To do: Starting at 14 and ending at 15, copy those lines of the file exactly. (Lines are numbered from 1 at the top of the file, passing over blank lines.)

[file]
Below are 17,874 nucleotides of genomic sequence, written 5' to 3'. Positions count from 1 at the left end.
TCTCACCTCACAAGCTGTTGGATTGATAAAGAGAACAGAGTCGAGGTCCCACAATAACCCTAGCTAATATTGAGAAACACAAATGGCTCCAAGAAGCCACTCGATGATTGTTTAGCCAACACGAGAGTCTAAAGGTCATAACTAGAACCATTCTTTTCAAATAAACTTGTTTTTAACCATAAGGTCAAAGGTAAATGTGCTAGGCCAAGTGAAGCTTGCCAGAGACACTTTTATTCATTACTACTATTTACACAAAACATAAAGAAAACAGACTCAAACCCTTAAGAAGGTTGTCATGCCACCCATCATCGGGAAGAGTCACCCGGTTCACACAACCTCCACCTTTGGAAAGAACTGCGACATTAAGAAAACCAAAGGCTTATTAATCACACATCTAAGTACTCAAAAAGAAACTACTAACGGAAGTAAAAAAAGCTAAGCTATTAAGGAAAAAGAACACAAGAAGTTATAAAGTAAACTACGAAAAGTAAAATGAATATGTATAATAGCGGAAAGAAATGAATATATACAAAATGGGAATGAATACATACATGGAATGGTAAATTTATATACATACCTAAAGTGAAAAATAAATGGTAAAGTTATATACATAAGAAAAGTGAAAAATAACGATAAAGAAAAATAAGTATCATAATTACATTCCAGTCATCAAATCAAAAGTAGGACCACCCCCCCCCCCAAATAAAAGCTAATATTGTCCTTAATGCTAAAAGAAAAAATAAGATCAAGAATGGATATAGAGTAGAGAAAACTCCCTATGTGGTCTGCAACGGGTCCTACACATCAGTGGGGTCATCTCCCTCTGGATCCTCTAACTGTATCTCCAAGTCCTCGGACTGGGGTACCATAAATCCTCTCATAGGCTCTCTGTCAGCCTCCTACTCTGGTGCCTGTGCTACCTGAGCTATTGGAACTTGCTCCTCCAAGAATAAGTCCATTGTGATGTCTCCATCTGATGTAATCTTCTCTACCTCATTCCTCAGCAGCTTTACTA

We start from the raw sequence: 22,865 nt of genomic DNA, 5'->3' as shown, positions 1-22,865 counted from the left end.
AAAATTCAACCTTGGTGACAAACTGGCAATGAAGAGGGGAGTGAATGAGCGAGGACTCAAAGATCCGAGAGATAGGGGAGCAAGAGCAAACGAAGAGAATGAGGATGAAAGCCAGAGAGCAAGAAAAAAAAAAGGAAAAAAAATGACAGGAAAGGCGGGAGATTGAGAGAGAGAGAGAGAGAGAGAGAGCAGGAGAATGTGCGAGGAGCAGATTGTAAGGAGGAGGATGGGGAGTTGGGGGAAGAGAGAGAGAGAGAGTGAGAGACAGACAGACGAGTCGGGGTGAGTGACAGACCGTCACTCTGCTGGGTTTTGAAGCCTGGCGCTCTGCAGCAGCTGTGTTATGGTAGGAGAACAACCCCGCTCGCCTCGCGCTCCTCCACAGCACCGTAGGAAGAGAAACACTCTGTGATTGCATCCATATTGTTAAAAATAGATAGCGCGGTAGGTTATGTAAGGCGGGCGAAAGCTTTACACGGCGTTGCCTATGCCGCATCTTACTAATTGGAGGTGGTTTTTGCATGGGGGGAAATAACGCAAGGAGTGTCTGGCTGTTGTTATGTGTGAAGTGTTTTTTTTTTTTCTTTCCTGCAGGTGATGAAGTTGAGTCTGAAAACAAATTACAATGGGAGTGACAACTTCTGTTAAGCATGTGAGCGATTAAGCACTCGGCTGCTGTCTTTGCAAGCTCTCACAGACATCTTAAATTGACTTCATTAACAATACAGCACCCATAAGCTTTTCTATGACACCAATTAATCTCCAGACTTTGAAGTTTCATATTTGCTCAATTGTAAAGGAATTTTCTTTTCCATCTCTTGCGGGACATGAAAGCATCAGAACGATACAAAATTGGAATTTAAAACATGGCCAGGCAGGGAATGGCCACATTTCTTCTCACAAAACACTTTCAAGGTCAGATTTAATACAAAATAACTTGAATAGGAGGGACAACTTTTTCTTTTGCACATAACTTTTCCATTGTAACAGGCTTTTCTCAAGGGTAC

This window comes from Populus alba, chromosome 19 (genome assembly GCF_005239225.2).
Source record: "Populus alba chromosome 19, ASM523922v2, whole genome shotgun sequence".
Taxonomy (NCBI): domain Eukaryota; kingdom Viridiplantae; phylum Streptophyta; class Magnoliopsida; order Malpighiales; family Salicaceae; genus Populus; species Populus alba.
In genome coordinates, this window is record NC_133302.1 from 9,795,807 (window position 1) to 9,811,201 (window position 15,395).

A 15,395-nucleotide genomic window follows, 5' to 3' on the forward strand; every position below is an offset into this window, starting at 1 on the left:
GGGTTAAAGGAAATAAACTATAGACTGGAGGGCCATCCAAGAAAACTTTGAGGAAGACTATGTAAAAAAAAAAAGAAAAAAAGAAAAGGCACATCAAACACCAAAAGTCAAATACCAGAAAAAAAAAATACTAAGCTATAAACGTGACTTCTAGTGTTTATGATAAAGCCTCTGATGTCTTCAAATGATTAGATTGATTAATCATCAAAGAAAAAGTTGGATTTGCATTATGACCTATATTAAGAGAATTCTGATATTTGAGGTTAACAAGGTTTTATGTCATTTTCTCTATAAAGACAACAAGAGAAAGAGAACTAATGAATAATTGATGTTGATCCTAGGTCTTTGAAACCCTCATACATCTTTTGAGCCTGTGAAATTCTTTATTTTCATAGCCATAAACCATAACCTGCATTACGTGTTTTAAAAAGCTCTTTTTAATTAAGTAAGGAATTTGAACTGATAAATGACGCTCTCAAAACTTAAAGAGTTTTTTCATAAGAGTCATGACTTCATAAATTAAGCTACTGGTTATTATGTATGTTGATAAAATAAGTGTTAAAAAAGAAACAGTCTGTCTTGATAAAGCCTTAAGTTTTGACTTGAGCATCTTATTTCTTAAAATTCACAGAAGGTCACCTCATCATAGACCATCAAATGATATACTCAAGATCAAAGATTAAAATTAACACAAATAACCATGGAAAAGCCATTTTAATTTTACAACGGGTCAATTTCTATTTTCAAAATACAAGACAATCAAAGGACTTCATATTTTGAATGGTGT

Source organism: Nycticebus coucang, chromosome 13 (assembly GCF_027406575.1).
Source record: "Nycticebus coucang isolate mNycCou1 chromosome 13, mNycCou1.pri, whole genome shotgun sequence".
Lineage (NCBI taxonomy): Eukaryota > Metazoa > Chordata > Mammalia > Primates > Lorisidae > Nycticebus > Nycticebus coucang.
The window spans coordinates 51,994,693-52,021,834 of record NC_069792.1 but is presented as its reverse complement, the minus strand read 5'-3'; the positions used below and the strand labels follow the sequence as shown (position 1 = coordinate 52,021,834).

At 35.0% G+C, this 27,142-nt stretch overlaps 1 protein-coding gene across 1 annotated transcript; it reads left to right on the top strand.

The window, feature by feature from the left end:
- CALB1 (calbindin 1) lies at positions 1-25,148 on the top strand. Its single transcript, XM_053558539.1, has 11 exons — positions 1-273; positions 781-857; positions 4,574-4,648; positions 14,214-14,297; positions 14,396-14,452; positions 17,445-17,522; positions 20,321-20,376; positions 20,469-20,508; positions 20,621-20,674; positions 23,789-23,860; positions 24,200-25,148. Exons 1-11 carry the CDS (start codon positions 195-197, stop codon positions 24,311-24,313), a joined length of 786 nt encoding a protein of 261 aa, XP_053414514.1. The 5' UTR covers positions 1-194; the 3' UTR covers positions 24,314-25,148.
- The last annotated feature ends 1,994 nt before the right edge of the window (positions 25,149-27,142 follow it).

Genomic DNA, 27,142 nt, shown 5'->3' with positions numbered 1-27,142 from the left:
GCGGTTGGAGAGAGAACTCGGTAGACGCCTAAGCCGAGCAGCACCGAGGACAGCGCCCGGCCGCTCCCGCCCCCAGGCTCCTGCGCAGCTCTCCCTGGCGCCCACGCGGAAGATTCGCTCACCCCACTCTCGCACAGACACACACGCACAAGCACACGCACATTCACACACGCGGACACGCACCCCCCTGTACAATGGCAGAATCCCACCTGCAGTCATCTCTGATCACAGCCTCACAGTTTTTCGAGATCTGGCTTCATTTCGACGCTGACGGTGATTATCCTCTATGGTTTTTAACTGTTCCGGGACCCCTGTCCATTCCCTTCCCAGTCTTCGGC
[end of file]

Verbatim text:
The window spans coordinates 51,994,693-52,021,834 of record NC_069792.1 but is presented as its reverse complement, the minus strand read 5'-3'; the positions used below and the strand labels follow the sequence as shown (position 1 = coordinate 52,021,834).

At 35.0% G+C, this 27,142-nt stretch overlaps 1 protein-coding gene across 1 annotated transcript; it reads left to right on the top strand.